Hook-Ups, the extreme sports fashion brand that made its name with big-eyed busty anime girls – what, you don’t remember Hook-Ups? Too many extreme concussions while snowboarding, drinking clear Pepsi and eating your Arch Deluxe at Lollapalooza? Well, it was kind of a 90s thing, vaguely anime-style sexy gal stickers you could put on your skateboard so that it looked cool while you were carrying it to and from places. What, ride that thing? Are you nuts? From a distance we’d see the decals and think we were seeing an actual anime character, and then realize it was a Hook-Ups sticker, appropriating the Japanese animation aesthetic for its own edgy, Thrasher Magazine-reading purposes.
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The general aesthetic wasn’t the only thing that got appropriated, though. Lots of Hook-Ups art went beyond merely “working in the anime style” and right into using the actual production art of actual Japanese animation productions. We’re not talking a Roy Lichtenstein giant-canvas reworking either, we’re talking full on, don’t care, cut and paste stealin’.
|Bubblegum Crisis and Gatchaman get the treatment|
Brought to my attention recently on a message board, the extent of Hook-Ups’ cribbing is a thing of wonder. Properties both obscure and world-renowned found themselves repurposed as branded merchandise in wholesale image theft on a scale usually only present in flea markets and swap meets.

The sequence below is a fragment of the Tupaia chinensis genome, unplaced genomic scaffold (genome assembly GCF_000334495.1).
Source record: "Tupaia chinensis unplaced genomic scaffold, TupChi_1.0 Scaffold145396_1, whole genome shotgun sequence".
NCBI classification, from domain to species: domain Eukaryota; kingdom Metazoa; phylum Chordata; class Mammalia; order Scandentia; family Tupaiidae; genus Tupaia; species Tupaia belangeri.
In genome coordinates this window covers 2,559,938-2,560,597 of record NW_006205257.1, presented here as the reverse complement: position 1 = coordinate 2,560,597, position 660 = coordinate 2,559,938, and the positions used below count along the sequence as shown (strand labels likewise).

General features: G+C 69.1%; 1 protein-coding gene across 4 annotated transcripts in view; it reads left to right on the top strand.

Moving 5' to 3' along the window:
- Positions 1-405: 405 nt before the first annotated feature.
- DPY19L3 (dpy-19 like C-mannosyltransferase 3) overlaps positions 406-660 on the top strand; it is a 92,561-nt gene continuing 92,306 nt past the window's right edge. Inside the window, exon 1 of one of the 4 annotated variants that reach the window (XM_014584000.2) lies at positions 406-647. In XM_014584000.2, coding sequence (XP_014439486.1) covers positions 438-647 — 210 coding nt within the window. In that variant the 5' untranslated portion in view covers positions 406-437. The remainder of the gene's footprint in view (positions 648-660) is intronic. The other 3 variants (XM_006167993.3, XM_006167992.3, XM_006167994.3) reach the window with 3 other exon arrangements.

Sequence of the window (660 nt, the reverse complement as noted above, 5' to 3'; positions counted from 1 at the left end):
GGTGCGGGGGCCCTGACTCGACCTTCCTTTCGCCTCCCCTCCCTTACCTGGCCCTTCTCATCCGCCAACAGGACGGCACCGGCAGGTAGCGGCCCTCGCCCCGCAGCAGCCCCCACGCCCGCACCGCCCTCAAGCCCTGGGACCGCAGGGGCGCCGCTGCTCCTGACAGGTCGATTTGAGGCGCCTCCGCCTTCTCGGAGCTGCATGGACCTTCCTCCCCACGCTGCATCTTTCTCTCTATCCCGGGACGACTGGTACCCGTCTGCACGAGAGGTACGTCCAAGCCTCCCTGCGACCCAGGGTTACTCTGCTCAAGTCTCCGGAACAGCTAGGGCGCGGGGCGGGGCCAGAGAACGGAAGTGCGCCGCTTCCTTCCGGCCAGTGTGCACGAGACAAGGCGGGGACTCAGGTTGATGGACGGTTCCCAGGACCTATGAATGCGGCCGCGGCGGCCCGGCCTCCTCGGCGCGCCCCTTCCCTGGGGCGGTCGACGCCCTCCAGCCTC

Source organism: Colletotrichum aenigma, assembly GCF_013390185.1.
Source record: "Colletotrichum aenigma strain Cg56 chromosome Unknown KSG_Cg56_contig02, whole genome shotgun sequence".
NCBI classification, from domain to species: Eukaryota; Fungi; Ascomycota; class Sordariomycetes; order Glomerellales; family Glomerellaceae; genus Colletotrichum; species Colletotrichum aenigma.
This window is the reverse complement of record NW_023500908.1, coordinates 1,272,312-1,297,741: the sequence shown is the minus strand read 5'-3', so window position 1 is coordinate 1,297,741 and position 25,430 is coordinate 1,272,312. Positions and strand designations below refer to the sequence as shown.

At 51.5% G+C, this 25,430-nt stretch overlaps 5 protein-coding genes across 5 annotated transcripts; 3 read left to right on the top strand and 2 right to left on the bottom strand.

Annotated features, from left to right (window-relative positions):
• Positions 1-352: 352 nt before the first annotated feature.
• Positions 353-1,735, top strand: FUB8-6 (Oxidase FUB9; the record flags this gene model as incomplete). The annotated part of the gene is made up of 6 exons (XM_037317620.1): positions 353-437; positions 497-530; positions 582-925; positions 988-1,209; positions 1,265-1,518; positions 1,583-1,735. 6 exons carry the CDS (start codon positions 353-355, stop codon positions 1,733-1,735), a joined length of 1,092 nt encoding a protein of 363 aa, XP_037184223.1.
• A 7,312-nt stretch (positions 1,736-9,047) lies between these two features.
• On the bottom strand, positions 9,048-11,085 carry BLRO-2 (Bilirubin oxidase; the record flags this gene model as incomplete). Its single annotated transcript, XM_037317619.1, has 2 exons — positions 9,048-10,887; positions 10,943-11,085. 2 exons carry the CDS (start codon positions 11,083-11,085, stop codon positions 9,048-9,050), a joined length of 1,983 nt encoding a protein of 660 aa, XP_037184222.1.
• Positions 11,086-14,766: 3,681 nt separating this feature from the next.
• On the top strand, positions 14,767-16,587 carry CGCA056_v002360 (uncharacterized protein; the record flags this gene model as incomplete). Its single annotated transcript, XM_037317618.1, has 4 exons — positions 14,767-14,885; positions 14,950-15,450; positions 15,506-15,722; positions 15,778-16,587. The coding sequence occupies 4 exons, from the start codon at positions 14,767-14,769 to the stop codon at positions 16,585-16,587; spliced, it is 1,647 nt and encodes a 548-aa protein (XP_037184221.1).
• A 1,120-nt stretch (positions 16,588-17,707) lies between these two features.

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Hook-Ups wasn’t alone in their anime pilfering. It was the 90s, everybody from album cover designers to comic-con video pirates knew Japanese cartoons would never get any sort of legitimate release, nobody’s using it here, why not take it? None of us figured Sailor Moon and Pokemon would take “anime” up from underground and into the mass media world of Happy Meals and Toys “R” Us.
|just put your own name on it, no one will know the difference|
Unfortunately for the subcultural tastemakers, Japanese animation eventually went mainstream in a big way and lost every bit of counter-culture cache it might have had. The big-eyed anime gal became a staple of Blockbuster and Fox Kids, hardly emblematic of the underground skater mindset.
Like other 90s icons AOL and Bill Clinton, Hook-Ups is still around, currently mining a supercute Junko Mizuno-esque motif. Why waste money on original designs when so much artwork is out there free for the asking? See also: Hot Topic.
Special thanks to “Usamimi” for locating these images.